News & Events
47th Annual Report now available online: The 2014 Annual Report of the Biological Field Station is available for viewing and download from our Publications page. The report includes 31 submissions detailing work conducted in 2014 utilizing BFS facilities, equipment, personnel, and/or of interest to the Otsego Lake watershed community. Printed copies of the full report (281 pages in length) will be available in May 2015.
Congratulations to our 2015 Undergraduate Interns! Applications were received from 25 undergraduate students to fill 8 internship positions - the number and great quality of applications made for a difficult review and selection process. Faculty and staff of the BFS look forward to welcoming these students to our summer research program. Applications for High School students will be accepted until Friday April 10, 2015.
Dr. W.H. David Wong has moved on to another opportunity. The BFS family is sad to see Dr. Wong leave, though we wish him all the best in his new position with the Massachusetts Department of Environmental Protection; his expertise and infectious enthusiasm will be greatly missed. Dr. Wong will maintain connections with graduate students under his mentorship so that they may complete research projects currently underway.
2nd Annual Aquatic Invasive Species Awareness Day: Friday, August 1, 2014 BFS Faculty, staff, students and volunteersspent the day surveying the Otsego Lake shoreline for exotic species. No new exotic species were observed! This was only the second official AIS Awareness Day, but the BFS has long set aside the first Sunday in August as a day of community service focused on Otsego Lake. Historically, Otsego Lake Clean-Up Day was held the first Sunday in August as a BFS service project where lake-related debris and trash (broken dock parts, discarded tires, abandoned lawn chairs, etc.) were collected from landowners' docks and brought to Lake Front Park in Cooperstown. The Village of Cooperstown handled disposal of the debris once it was on shore. In recent years the quantity of debris declined markedly and so the BFS has shifted their focus toward a thorough inspection of the shoreline for invasive species.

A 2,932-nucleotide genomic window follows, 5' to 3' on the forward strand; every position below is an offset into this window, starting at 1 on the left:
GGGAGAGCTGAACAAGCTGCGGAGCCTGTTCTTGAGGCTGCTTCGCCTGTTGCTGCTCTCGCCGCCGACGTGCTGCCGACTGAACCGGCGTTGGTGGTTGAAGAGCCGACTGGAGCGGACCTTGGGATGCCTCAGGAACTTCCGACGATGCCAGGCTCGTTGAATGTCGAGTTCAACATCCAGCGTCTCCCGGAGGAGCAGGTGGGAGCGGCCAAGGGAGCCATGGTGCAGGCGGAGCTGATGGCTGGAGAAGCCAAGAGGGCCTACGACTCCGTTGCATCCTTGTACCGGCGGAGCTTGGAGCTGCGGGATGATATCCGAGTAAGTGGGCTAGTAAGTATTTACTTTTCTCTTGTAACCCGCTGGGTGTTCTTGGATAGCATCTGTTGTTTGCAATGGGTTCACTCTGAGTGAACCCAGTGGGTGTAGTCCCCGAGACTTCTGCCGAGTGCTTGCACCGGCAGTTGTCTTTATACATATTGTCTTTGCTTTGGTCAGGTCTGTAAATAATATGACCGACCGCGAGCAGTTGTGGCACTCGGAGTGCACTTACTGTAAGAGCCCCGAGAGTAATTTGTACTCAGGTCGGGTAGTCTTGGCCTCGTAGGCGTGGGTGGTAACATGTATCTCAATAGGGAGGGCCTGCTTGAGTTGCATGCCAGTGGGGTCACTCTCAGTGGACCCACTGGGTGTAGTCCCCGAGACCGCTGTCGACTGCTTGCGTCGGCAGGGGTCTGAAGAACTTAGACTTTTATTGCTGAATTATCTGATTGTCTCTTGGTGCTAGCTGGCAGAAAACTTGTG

Dr. Kiyoko Yokota, CLM. Dr. Yokota started her appointment with the SUNY Oneonta Biology Department and the Biological Filed Station in Fall 2013. She earned her BS in Biology with ecology emphasis and a minor in Environmental Studies at Saint Cloud State University in Minnesota and Ph.D. in Ecology, Evolution and Behavior at University of Minnesota. She worked as an environmental consultant within a civil engineering firm in Tokyo, Japan, and her assignments included environmental impact assessment for proposed dam sites, water quality management projects for existing dams, and habitat restoration projects for lakes and wetlands. She was trained as a limnologist with a specialization in phytoplankton population dynamics and received the Croasdale Fellowship from the Phycological Society of America in 2003. Kiyoko, with collaboration with the BFS staff and interns, plans to soon complete the first round of phytoplankton community characterization for Otsego Lake as well as to start experiments with laboratory cultures of locally important algae, such as those forming harmful algal blooms (HABs). In addition to serving as a member of the Lake Management graduate faculty, she also mentors several undergraduate students with their research projects, including investigation of mercury bioaccumulation in fish (with assistance from NYSDEC, Syracuse University, and BFS’s own Dr. Reyda), survey of plankton community in an Alaskan glacial lake, and study of benthic diatoms in a stream. She is certified as a Certified Lake Manager (CLM) by the North American Lake Management Society (NALMS) and currently serves as the Technical Advisor for the Otsego Lake Association.